– Bank of Botswana failed to see the collapse of Kingdom Bank coming
– Bank of Botswana refused to have Kingdom Bank sold
– Creditors suing BoB for millions
– The Business Weekly & Review suing for access to court records
The true extent of the Bank of Botswana’s role in the financial turmoil of Kingdom Bank is only starting to take form. The Business Weekly & Review investigations have revealed a bank out of touch with the financial realities of the financial institutions it is supposed to supervise. The series of events leading up to, and after, the collapse of the ill-fated Kingdom Bank shows a lack of decisive action form the regulatory bank. It has become obvious that the Kingdom Bank, under a more rigorous regulatory regime would not be in the state it is in today. The Bank of Botswana ought to have foreseen, as the ultimate regulator of banks in Botswana the impending collapse. The Bank of Botswana Act, gives BoB the overall duty to promote liquidity and solvency in the financial system. The Act puts the primary objective of the Bank of Botswana as “first and foremost to promote and maintain monetary stability, an efficient payments mechanism and the liquidity, solvency and proper functioning of a soundly based monetary, credit and financial system in Botswana”.
The Bank of Botswana has the oversight mechanisms in respect of and authority over f all banks in Botswana to to safe guard their financial liquidity, therefore, insiders say, the that BoB would have known the true state of Kingdom Bank’s financial status. “The Bank of Botswana would have known exactly what the financial state of Kingdom Bank was approaching, as early 2013, and put in corrective measures (due to BoB placing it under management at the time)” says one financial expert who chose to remain anonymous for fear of victimisation.
According to insiders, Kingdom Bank was non complaint with its regulator as early as December 2013. The reporting systems of the BoB provided the warning signs as to Kingdom Banks lack of liquidity, however despite BoB placing Kingdom Bank under management, BoB failed to take decisive action to minimize or entirely negate creditor’s losses.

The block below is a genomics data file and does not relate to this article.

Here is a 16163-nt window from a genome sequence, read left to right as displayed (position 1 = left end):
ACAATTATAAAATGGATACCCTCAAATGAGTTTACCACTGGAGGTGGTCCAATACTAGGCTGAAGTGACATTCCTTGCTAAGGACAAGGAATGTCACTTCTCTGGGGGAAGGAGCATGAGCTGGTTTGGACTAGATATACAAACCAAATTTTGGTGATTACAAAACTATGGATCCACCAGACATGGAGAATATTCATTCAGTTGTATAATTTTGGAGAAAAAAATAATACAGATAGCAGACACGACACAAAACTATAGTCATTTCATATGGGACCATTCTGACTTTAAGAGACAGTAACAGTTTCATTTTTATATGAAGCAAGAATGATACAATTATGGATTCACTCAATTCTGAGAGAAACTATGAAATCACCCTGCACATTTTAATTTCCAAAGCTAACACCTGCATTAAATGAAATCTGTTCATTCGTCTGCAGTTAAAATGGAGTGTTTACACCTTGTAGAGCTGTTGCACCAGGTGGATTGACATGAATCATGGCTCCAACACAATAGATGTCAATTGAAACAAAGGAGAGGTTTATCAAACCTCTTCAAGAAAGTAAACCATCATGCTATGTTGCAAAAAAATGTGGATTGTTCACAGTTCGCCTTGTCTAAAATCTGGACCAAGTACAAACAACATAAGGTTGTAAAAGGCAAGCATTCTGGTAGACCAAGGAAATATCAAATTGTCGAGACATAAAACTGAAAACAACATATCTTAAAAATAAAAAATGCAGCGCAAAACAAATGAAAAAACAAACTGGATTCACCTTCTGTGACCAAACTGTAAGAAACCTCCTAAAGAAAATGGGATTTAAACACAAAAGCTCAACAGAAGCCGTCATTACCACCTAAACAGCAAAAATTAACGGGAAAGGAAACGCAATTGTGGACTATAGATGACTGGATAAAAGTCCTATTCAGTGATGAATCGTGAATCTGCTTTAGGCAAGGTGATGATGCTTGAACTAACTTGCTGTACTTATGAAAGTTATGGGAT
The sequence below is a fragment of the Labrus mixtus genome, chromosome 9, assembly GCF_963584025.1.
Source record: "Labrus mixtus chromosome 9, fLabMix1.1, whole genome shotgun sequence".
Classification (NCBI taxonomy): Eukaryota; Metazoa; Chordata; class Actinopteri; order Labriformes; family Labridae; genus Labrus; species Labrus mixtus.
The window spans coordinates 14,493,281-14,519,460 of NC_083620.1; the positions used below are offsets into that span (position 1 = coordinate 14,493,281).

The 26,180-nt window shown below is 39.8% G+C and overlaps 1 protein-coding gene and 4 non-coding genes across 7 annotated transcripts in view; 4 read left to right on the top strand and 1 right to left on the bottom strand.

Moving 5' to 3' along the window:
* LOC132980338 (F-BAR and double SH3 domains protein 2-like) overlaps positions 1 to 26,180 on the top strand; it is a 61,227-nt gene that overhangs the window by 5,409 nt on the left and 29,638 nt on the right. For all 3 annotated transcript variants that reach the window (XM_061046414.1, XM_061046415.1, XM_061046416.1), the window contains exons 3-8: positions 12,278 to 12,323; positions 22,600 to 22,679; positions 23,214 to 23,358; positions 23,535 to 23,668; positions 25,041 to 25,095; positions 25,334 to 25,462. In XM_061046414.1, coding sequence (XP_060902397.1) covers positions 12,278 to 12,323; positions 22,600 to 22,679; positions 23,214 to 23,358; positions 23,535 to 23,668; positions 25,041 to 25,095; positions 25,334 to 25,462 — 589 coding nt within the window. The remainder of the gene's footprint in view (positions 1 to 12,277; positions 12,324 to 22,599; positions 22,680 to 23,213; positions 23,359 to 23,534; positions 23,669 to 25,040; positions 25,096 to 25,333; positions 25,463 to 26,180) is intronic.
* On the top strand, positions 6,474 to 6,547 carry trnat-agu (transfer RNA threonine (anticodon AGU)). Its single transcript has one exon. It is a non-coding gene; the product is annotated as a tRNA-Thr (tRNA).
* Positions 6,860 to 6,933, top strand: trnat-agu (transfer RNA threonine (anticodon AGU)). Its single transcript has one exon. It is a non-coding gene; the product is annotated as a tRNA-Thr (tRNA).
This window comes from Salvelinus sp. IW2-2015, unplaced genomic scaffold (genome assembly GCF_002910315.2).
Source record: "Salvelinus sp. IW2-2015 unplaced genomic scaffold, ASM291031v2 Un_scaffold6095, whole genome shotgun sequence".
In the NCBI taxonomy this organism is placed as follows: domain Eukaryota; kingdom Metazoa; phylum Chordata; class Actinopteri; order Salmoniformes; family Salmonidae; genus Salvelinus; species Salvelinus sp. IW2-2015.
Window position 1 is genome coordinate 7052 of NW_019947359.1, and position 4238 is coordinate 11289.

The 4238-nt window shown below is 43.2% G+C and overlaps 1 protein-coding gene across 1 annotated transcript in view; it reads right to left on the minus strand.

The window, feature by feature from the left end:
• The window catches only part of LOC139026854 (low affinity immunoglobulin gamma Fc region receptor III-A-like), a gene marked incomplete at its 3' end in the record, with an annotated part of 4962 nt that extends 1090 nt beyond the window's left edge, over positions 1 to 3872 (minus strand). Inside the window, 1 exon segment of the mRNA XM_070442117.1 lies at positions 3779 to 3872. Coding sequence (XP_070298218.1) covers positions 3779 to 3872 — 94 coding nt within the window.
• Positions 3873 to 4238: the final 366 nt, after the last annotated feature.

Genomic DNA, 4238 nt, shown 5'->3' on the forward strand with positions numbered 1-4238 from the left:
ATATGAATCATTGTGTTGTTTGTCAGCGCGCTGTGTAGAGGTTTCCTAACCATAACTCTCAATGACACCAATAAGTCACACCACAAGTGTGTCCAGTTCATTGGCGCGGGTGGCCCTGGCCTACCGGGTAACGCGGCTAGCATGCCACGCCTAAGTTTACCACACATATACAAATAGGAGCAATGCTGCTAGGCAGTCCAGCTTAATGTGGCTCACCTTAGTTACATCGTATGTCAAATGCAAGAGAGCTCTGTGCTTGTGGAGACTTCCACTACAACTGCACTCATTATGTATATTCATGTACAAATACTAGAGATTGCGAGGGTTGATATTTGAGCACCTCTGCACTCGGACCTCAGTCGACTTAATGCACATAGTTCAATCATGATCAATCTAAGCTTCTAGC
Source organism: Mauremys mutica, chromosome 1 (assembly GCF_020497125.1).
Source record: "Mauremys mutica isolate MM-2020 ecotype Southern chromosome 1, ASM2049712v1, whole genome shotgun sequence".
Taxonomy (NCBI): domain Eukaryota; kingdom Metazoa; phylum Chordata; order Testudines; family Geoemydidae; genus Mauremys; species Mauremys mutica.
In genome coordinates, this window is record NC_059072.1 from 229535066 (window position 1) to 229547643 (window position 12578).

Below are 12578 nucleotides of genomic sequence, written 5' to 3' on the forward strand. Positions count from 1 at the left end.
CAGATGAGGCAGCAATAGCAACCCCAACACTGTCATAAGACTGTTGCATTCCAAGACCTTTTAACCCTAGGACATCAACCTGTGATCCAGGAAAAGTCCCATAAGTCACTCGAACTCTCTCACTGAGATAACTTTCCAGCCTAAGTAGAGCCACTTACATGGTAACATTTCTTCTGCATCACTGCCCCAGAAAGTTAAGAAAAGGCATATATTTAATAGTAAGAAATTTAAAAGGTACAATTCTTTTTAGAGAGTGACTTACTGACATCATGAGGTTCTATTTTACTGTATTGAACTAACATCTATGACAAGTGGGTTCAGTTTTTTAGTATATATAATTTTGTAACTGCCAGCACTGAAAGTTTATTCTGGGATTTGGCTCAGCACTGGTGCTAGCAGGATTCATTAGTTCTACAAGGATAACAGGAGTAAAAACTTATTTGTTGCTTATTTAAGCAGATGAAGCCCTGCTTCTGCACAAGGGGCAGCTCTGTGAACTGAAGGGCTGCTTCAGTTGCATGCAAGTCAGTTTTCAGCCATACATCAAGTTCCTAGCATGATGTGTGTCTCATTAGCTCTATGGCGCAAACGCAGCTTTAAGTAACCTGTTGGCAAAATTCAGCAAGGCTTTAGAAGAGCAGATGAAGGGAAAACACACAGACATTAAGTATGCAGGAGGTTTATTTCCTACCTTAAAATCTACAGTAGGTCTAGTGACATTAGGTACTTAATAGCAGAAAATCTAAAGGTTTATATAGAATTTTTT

BoB’s failure to fulfil its Statutory duties did not only arise from its failing to ensure Kingdom Banks liquidity but importantly when faced with the non-compliance by Kingdom Bank it failed to properly oversee its administration. In August 2014 when it was evident that Kingdom Bank was lacked liquidity, two potential investors proposed to buy the beleaguered bank. Mauritian financiers Dolberg Capital and South African agricultural financier Afgri Ltd, made offers to purchase Kingdom Bank. The Bank of Botswana failed to act on both offers, notably at a time when such offers would have secured Kingdom Banks creditors and prevented the losses occasioned to both BoB and Kingdom Bank arising from its downward trend towards insolvency.
Sources say both suitors included in their offers, a guarantee for depositors’ funds, making it clear that they understood that Kingdom Bank was experiencing financial difficulties. “The Bank failed to prevent the insolvency of Kingdom Bank and the losses resulting from that, to the depositors” argues an insider.
Kingdom Bank, need not have been placed under liquidation given the offers to purchase it. Bank of Botswana had the regulatory oversight to put in place measures of control which would have sustained Kingdom Bank pending the finalization of the purchase and in so doing adhering to its obligations under the Act. Given that Kingdom Bank faltered and collapsed under the watch of Bank of Botswana, experts argue, the regulator should have taken the least painful direction to rescue it. Financial experts indicate that the refusal of the Bank of Botswana to grant potential investors opportunity to inject liquidity into Kingdom Bank constituted a potential failing by BoB in fulfilling its mandate. By the time, earlier this year, BoB put Kingdom Bank under judicial management, it marked the high point in the regulatory bank’s failures, financial insiders say as the offers to purchase were no longer available.